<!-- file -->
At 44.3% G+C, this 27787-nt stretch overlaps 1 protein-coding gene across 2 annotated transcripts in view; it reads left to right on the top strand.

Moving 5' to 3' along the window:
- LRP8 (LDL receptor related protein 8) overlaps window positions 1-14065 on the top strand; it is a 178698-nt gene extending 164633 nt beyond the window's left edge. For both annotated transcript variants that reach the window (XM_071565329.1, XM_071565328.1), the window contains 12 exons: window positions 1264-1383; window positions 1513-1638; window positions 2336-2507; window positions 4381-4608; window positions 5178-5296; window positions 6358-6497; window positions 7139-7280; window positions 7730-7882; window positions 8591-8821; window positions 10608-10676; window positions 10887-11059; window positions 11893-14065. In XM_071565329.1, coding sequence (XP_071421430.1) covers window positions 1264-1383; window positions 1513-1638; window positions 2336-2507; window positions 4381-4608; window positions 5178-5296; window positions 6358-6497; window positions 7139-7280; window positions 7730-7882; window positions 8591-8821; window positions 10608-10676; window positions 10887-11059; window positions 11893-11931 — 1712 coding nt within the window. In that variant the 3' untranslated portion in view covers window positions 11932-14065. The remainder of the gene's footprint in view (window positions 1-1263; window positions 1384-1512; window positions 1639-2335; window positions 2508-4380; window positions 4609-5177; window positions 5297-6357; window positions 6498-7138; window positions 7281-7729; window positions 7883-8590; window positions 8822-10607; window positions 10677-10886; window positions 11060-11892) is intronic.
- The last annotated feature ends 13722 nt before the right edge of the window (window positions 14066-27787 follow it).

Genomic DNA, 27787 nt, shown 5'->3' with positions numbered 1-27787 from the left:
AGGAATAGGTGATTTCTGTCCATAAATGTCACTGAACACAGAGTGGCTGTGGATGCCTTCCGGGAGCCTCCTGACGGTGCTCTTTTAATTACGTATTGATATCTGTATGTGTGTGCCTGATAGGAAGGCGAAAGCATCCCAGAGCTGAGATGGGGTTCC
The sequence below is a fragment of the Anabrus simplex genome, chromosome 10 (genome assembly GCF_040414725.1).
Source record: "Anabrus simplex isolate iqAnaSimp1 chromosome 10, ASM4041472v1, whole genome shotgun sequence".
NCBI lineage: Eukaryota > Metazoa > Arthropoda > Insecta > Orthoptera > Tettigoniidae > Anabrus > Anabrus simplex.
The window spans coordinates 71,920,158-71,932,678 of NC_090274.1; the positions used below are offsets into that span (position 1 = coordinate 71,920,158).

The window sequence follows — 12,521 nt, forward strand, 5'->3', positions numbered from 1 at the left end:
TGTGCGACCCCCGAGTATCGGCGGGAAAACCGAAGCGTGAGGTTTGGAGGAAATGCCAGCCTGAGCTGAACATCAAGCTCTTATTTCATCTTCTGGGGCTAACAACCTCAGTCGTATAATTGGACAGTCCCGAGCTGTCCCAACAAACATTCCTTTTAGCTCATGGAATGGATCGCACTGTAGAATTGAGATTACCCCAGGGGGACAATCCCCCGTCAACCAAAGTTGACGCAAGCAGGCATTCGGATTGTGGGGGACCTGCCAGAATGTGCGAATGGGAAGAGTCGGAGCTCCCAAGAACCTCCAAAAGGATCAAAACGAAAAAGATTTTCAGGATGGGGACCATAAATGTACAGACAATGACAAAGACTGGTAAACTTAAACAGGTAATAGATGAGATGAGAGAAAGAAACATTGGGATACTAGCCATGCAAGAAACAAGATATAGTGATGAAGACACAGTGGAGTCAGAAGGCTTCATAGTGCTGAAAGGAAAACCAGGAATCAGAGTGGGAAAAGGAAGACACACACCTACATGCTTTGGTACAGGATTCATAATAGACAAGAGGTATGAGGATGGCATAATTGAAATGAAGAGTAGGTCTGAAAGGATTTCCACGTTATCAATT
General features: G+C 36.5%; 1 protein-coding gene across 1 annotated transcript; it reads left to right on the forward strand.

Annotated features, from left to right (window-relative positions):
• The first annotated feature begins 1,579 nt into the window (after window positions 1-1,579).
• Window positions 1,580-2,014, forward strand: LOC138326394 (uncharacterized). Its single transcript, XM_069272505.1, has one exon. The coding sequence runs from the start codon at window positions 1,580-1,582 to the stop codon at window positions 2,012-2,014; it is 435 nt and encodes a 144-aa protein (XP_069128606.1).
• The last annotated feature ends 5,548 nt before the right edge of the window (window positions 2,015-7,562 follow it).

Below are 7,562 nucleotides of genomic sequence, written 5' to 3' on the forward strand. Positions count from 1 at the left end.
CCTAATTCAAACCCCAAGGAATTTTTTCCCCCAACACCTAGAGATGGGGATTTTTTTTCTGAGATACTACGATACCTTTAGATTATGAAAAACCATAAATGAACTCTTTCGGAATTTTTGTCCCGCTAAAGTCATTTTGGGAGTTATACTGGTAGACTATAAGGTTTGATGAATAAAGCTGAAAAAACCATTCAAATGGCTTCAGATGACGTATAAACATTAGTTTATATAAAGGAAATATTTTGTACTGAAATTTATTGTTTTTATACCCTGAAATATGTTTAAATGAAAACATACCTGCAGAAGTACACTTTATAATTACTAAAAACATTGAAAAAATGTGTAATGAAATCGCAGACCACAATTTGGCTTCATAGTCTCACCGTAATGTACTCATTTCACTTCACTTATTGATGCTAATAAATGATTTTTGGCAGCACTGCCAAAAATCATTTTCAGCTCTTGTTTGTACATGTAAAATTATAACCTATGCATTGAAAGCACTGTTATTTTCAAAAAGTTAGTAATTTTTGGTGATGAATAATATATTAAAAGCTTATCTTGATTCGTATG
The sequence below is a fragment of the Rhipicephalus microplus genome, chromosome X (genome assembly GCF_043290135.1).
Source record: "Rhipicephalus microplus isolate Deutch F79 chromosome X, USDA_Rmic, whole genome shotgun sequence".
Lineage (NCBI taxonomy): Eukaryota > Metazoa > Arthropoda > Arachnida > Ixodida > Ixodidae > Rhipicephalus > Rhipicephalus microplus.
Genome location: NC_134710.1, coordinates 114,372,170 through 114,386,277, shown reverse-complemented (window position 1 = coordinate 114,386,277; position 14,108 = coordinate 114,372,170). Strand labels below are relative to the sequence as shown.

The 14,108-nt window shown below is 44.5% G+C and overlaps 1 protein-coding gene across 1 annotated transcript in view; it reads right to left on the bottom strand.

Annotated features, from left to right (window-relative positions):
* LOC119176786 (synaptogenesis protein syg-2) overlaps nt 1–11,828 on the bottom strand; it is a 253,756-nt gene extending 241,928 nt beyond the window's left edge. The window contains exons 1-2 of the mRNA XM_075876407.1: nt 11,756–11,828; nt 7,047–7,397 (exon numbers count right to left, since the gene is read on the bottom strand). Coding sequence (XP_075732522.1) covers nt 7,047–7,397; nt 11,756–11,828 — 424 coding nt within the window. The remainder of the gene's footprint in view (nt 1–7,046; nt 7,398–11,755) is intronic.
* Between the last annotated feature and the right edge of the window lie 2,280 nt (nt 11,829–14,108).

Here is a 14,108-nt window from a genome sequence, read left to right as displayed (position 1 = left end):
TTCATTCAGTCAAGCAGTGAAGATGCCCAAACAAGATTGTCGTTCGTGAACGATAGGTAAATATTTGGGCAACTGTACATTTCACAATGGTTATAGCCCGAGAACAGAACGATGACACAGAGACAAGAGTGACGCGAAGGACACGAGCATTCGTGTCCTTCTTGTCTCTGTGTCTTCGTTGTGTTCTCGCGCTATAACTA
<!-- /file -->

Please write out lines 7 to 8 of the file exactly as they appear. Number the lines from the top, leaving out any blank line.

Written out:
The sequence below is a fragment of the Anabrus simplex genome, chromosome 10 (genome assembly GCF_040414725.1).
Source record: "Anabrus simplex isolate iqAnaSimp1 chromosome 10, ASM4041472v1, whole genome shotgun sequence".